An advantage over the iPad Pro is that Samsung's stylus is free in the box, rather than requiring another outlay.

The Galaxy Tab S9 is still a good option thanks to its IP68 water and dust resistance. The S9 series is powered by the Snapdragon 8 Gen 2, which is a more powerful SoC than the Gen 1 chip in the S8, but still not in the same performance ballpark as the iPad Pro's M2. It usually starts at around $750, but we've found some recent deals for as low as $699, in which case you would definitely buy this over the S8. You may also contend with the option of adding $70 for double the storage and 12GB of RAM, though that puts you too close in price to the $947 Tab S9+.

If you prefer screen size and multitasking capabilities over portability and value, the 14.6" Galaxy Tab S Ultra is the one for you. It also has an additional 12MP camera in the front. The S8 Ultra starts at $950 with 8GB of RAM and 128GB of storage. You can upgrade to 12GB of RAM and 256GB of storage for $100, but we have found an S9 Ultra with the same specs for $1,200.

Regardless of your size preference, you'll have to deal with somewhat disappointing software. Android on tablets has come a long way, and you do get DeX mode, so compatible apps work in windowed versions, but iPadOS remains superior.

One step down: Smaller, not slower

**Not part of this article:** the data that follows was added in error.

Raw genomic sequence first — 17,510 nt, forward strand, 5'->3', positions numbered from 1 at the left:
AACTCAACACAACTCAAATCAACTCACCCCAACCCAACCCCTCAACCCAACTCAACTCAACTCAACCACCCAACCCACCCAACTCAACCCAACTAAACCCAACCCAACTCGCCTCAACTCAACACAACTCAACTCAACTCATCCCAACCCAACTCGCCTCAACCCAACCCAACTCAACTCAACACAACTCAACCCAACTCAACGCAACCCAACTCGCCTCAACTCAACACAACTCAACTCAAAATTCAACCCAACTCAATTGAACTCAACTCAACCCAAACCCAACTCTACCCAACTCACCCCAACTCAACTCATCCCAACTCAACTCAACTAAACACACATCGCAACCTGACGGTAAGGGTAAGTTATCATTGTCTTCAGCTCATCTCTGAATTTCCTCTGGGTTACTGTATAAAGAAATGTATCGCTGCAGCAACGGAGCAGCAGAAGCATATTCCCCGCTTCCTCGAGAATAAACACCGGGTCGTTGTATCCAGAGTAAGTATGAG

Samsung has launched the Galaxy Tab S9 FE, powered by its own Exynos 1380 chip, a 90Hz LCD screen with less pixels per inch, USB 2.0 Type-C and two speakers. We still believe the basic Tab S8 will be a better purchase, with the Snapdragon 8 Gen 1, a 120Hz LCD display, USB 3.0 Type C, four speakers and 8GB of RAM even on the cheapest version with 128GB of storage.

A true alternative: OnePlus Pad

Many companies make Android tablets, but for most their key feature is being cheaper than the Galaxy Tab.

The OnePlus Pad is different in a very obvious way: it's got a unique 7:5 aspect ratio, so it's just 40% wider than it is tall. That makes it much more comfortable to use in portrait mode.

The 144Hz LCD display features true 8-bit color (10-bit with FRC) for accurate reproduction. At 11.61", it has the same number of pixels (2,800) as the S8+ in each line, and a rounded-up number of 2,000 lines. With four speakers, face recognition, 67W charging and an 8MP front camera, the OnePlus Pad isn't missing anything for content consumers.

Launched for $480, as of writing it can be had for $400 with 8GB of RAM and 128GB of storage. It has an optional magnetic stylus for $70, and a magnetic keyboard with a trackpad for $100, but it wouldn't be our first choice for content creation.

The MediaTek Dimensity 9000 chip isn't as fast as the Snapdragon 8. Also, OxygenOS is a much lighter Android modification than One UI, meaning than the OnePlus Pad will feel like an oversized phone more often than the Tab S.

The Best Tablet for One-Hand Use

Apple iPad Mini

Great | Differentiating Features
A15 SoC is faster than the iPad 10th-gen. Pixel density is 326ppi. Support for 2nd-gen Apple Pencil.

Good | Most Have It
Easy to hold with a single hand. 10-hour battery life. Sub-6GHz 5G speed support on the Wi-Fi + Cellular version.

Average | Competitors May Be Better
Keyboard support limited to Bluetooth.

Tablets smaller than 9 inches are usually budget devices with outdated hardware and older Android versions, but the iPad Mini is a glaring exception. Regardless of size, the Mini is better than the vast majority of tablets on the market.